Odersky: It's really a very, very broad set of applications, The uptake is particularly strong in Web companies, so it runs on quite a few of the most high-traffic websites on the Internet and in the financial sector.
InfoWorld: Recently you've cited a need for better development tools for Scala. Has any progress been made in that regard?
Odersky: Yes, we have made steady progress. We have now the Eclipse IDE in beta, and we're nearing the final version [of] Eclipse 2.0. The uptake has been pretty good and the response has been very good, as well, that people are finally no longer worried about lack of IDE performance.
InfoWorld: What's happening with your company, Typesafe, and why did you recently step down as CEO?
Odersky: That was essentially a schedule change because I have a dual role. I'm at Typesafe and at EPFL (École Polytechnique Fédérale de Lausanne). I have to go back to teaching next week actually, and because of that and also because I wanted to focus more on the technical part, the architecture and less on the management parts, I was very happy to have Donald (Fischer) take over as CEO. As you can imagine, the company has grown quite a lot since its launch, so with a growing company the demands on the management side, of course, they also grow.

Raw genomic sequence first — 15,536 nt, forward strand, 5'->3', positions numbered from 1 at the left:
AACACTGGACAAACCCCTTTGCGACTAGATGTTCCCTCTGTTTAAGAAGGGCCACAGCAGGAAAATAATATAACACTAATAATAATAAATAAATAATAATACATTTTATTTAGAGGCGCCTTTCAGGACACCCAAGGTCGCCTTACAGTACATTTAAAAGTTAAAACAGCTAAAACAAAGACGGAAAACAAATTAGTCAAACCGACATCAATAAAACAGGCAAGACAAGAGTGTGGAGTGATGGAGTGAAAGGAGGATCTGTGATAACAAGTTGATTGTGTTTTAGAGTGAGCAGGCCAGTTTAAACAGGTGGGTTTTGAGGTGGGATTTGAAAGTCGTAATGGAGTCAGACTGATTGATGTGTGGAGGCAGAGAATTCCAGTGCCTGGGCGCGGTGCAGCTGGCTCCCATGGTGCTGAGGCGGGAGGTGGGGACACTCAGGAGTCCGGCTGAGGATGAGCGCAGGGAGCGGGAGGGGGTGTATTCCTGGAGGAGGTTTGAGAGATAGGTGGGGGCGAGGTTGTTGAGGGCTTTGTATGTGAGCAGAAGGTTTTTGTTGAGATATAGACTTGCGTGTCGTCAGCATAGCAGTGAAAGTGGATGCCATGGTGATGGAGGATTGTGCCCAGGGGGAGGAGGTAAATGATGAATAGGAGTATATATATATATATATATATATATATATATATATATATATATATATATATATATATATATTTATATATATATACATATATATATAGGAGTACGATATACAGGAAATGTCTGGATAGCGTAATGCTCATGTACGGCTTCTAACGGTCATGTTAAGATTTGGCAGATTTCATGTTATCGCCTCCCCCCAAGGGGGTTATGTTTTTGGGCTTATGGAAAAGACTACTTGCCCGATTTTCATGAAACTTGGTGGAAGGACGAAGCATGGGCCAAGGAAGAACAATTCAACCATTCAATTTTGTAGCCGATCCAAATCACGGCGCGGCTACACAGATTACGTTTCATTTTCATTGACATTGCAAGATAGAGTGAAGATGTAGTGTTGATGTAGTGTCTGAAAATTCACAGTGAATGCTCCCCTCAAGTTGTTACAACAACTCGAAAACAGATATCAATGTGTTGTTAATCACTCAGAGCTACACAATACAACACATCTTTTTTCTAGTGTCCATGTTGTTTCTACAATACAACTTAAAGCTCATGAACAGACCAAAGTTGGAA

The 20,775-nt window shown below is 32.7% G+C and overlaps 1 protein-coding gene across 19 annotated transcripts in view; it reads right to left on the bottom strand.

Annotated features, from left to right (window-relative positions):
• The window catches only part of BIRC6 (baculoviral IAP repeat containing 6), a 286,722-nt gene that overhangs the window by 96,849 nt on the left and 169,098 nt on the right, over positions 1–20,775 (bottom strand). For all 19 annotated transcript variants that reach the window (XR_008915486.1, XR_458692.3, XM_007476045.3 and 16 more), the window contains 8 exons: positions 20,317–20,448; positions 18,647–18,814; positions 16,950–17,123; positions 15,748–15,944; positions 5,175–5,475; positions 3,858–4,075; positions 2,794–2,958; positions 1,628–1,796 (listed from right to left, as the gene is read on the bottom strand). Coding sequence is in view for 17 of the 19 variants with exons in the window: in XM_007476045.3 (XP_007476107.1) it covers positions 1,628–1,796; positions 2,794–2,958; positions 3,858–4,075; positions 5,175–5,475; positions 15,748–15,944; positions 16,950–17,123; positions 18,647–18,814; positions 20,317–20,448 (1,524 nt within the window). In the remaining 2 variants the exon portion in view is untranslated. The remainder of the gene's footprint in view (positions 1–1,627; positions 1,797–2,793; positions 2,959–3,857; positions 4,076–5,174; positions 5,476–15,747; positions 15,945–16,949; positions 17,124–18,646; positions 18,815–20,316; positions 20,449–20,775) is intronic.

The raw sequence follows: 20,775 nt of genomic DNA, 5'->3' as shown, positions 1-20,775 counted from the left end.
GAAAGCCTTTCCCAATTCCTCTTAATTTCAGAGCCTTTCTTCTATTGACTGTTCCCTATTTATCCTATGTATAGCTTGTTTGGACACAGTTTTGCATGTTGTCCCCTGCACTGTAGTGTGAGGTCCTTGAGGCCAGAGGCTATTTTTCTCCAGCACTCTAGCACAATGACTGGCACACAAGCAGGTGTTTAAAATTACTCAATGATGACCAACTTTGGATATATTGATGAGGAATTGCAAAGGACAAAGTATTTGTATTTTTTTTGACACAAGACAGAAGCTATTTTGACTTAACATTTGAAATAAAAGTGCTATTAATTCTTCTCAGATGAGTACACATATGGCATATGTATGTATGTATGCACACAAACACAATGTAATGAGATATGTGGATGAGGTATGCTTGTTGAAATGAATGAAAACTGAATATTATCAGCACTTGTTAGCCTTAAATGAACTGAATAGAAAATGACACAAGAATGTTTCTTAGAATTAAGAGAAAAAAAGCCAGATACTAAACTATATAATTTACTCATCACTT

InfoWorld: What is the company doing these days? What's the business plan?
Odersky: The business plan is to continue to build and expand the Typesafe stack, which consists of the Scala runtime, Akka middleware, and we're going to announce some other components of this Typesafe stack very, very soon to provide support for that and to add some products around that. As a second part of the business, we have a very active training business, so we give a lot of courses on both Scala and Akka, and we see a lot of demand for that right now.
InfoWorld: Scala is emerging as a language for building Android applications. There seems to be a group of developers, particularly in the Boston area, using it for that. Does this surprise you at all?
Odersky: No, because like I said, it essentially can replace Java wherever it is. I've actually experienced that, I've known that. Scala just gives you more productivity, so whether you program for servers or for clients, more productivity is always welcome.
InfoWorld: How does Scala differ from other JVM languages, such as Groovy and JRuby?